It became obvious that the fight was going to happen. I was about to get beat up and it seemed there was nothing I could do to stop this inevitability. I was still backing off, apologizing and whimpering, when he hit me. I didnât even hit back. I got up and ran but I wasnât that fast and he caught me and beat me up again, just like I knew he would.
Besides being the smallest kid in school I was never much of a fighter. When I got picked on by bullies or conflicts occurred (as they always do with kids) Iâd do everything I could to avoid getting in a fight. In the example above, I tried to talk my way out of it. I tried walking away. I apologized and took all the blame, but he just wouldnât let up. And I let him decide what was going to happen. My reactions were scared and helpless. I was a victim of circumstance.
I did all I could to avoid it, but again, it got to the point where I knew the fight was inevitable. This time I thought: If thereâs no getting out of it, I may as well hit him first. If I throw the first punch Iâll probably have a chance to throw the second and third.â¨That was it! Throwing the first punch was the leverage I was looking for.
That thought alone gave me a huge and immediate boost of adrenalin and confidence! It felt great. I was in charge now. I was thinking completely in the moment. I was deciding what was going to happen.
I hit him. I hit him again, and again. Then I ran like hell! But this time between the adrenalin and a good head start I got away. I may have been the one who ran away scared, but as I saw it, I won the fight. I hit him. He didnât hit me. I win!
I then began to use this experience as a resource in my life. I even created a positive affirmation: Throw the first punch! It was short, to the point, and no matter what negative thoughts made it into my head, reminding myself to âthrow the first punchâ would trigger the right emotion and attitude and easily turn fears into determination.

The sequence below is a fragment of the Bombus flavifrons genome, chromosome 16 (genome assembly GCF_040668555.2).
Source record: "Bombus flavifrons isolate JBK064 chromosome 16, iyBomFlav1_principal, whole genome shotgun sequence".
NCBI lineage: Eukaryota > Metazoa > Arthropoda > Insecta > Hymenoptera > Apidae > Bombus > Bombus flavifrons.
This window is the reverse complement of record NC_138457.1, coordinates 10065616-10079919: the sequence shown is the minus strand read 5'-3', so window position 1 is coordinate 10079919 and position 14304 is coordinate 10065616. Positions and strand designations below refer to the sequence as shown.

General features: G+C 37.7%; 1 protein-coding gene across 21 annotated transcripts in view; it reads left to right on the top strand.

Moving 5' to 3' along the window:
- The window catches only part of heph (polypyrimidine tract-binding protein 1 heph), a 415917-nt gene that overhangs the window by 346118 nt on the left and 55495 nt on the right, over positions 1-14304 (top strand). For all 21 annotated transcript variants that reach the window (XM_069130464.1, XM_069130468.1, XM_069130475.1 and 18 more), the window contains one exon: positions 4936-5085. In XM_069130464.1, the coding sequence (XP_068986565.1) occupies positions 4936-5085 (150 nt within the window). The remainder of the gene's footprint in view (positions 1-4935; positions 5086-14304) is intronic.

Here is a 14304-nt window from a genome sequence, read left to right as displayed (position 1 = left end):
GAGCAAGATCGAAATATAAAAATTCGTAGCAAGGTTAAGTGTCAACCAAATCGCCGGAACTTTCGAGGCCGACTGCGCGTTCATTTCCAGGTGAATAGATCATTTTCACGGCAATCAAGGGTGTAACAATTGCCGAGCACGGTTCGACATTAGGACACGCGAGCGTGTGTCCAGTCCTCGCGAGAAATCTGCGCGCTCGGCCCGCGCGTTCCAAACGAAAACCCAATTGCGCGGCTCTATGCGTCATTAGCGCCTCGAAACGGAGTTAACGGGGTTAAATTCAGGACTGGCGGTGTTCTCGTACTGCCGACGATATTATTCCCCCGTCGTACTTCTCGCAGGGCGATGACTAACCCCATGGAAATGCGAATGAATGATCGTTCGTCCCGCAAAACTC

It may sound a bit barbaric, but it worked perfectly for me. It also worked pretty darn well for âAirkixâ and âStormâ, the last two womenâs world champion skydiving teams I coached. And they are hardly cavemen.
You know the situations when you are going to feel performance anxiety. Donât wait to see how things go. You decide. Make the first move. Start the conversation. Break the ice. Take charge. Step up to the plate. Throw the first punch.
Give it a try and let me know how it works for you.
As a rising star in the international world of skydiving, Dan Brodsky-Chenfeld survived a plane crash which killed sixteen of the twenty-two people on board.Â He was left critically injured and woke up from a six-week-long coma with a broken neck, cracked skull, severe head trauma, a collapsed lung and other serious internal injuries.Â Against all odds, Dan recovered and went on to lead the USA 4 and 8 person Skydiving Teams to multiple World Championships.Â He also put together a team of 300 skydivers and set a new World Record for the largest Freefall Formation.
Read Danâs amazing true story in his book, Above All Else.